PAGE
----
Posted on May 26, 2019



Today I want to take up a  common word in our wonderful English language: compassion. I was prompted to think about it when someone shared an image that almost broke my heart. It was of a derelict man, a classic street person, asleep somewhere on a cold winter day, wrapped up in rags, his hands with old gloves, and lying next to a wall, and he was embracing his old dog, also wrapped in the clothes that passed for coats, a blanket thrown over the pile, and both were asleep, the dog comforting and warming the man, and the man’s arm wrapped around his faithful companion.

One really needs to see this image to understand how it evoked in me a compassionate response far and away too strong to let go easily. I didn’t know the man, or the circumstances of the image. It was even dated from 2012 and both the man and his dog may be long gone, embraced by our compassionate God who loves us all. The picture touched me deeply, in my soul and spirit, and it got me to thinking about why.

Let’s get back to compassion. Merriam-Webster’s dictionary is of course, correct, but rather cold and almost dispassionate: “sympathetic consciousness of others’ distress together with a desire to alleviate it.” Wikipedia is a little warmer: “Compassion involves allowing ourselves to be moved by suffering, and experiencing the motivation to help alleviate and prevent it” and its etymology is from a Latin word meaning “co-suffering.”  

I especially liked this Wikipedia line: compassion is “ranked a great virtue in numerous philosophies, compassion is considered in almost all the major religious traditions as among the greatest of virtues.”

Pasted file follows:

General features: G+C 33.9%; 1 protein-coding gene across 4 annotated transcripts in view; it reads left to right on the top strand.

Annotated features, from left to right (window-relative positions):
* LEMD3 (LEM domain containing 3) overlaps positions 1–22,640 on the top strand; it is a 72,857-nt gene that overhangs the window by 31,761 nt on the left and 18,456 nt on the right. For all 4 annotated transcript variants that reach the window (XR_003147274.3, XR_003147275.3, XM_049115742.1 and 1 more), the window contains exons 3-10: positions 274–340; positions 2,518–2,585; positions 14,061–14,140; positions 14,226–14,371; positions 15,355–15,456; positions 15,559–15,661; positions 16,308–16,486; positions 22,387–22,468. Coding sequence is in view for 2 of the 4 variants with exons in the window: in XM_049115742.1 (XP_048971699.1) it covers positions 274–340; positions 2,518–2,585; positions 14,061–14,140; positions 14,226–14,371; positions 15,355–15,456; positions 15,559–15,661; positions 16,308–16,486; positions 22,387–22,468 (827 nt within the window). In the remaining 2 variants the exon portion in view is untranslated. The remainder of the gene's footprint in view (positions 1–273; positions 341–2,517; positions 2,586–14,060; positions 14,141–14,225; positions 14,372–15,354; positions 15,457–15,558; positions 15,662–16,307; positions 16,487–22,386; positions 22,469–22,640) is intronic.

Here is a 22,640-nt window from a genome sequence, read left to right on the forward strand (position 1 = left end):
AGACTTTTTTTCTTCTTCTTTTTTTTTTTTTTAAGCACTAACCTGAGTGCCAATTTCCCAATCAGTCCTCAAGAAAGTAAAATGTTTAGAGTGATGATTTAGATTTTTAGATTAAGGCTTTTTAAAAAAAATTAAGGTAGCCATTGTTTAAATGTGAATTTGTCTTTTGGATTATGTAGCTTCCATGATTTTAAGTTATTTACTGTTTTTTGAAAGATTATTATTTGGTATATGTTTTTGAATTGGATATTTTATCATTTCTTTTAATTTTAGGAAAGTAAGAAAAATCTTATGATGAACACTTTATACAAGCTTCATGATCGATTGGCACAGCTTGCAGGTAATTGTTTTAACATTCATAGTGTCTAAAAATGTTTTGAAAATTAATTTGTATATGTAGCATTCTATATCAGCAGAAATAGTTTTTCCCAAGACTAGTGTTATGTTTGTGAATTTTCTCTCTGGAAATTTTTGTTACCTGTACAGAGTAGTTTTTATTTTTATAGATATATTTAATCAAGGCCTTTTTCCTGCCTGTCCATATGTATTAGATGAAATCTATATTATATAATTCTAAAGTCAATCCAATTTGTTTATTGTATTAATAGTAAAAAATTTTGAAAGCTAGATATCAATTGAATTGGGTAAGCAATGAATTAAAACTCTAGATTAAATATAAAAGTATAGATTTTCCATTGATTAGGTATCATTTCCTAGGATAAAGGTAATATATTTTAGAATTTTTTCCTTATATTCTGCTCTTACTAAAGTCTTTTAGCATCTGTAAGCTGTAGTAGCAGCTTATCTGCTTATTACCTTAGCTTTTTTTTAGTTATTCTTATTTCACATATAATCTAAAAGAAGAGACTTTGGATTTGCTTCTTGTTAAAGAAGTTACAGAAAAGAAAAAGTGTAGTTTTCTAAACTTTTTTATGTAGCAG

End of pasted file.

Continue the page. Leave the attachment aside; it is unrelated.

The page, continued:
Compassion is I think a God-given element in our spiritual make up. As human beings made in the image of God (Gen 1:26 and many other verses in Old and New Testament for example), we have been given many of his attributes.

 I think the most wonderful expression of compassion is in Luke 10:30-35: Jesus replied, “A man was going down from Jerusalem to Jericho, and he fell among robbers, who stripped him and beat him and departed, leaving him half dead. Now by chance a priest was going down that road, and when he saw him he passed by on the other side. So likewise, a Levite, when he came to the place and saw him, passed by on the other side. But a Samaritan, as he journeyed, came to where he was, and when he saw him, he had compassion. He went to him and bound up his wounds, pouring on oil and wine. Then he set him on his own animal and brought him to an inn and took care of him. …”

You have to remember the bitter enmity that existed in Biblical times between Jews and Samaritans to appreciate the act of compassion by a Samaritan for a hated Jew. The Old and New Testaments are filled with Scripture describing God as a compassionate God.

“As a father has compassion on his children, so the Lord has compassion on those who fear him…The Lord is gracious and righteous, our God is full of compassion…The Lord is gracious and compassionate, slow to anger and rich in love. The love is good to all; he has compassion on all he has made.” (Psalms 103:13; 116:5; 145:8-9)

Of the many Bible study tools in the Web, most of them list at least thirty or more mentions of compassion in Scripture. Many of you will have your own  favorites. I like “Carry each other’s burdens, and in this way you will fulfill the law of Christ” (Galatians 6:2), and “Be kind and compassionate to one another, forgiving each other, just as Christ forgave you.” (Ephesians 4: 22)

The last one I mention is from 2 Corinthians 1:3-4: “Praise be to the God and Father of our Lord Jesus Christ, the Father of compassion and the God of all comfort, who comforts us in all our troubles, so that we can comfort those in any trouble with the comfort we ourselves receive from God.”

It speaks of sharing compassion with others, as Jesus often did with the sick and the needy during his ministry. It is a natural gift of God, put into our cache of instincts like many other “natural gifts” that are indeed part of our being created in the image of God. Another is discerning good and evil, but that for another day, although you can study Romans 1: 20-21 and Romans 2:15 for starters.

Published as “One of the greatest of virtues” April 7, 2019 in The Tuscaloosa News

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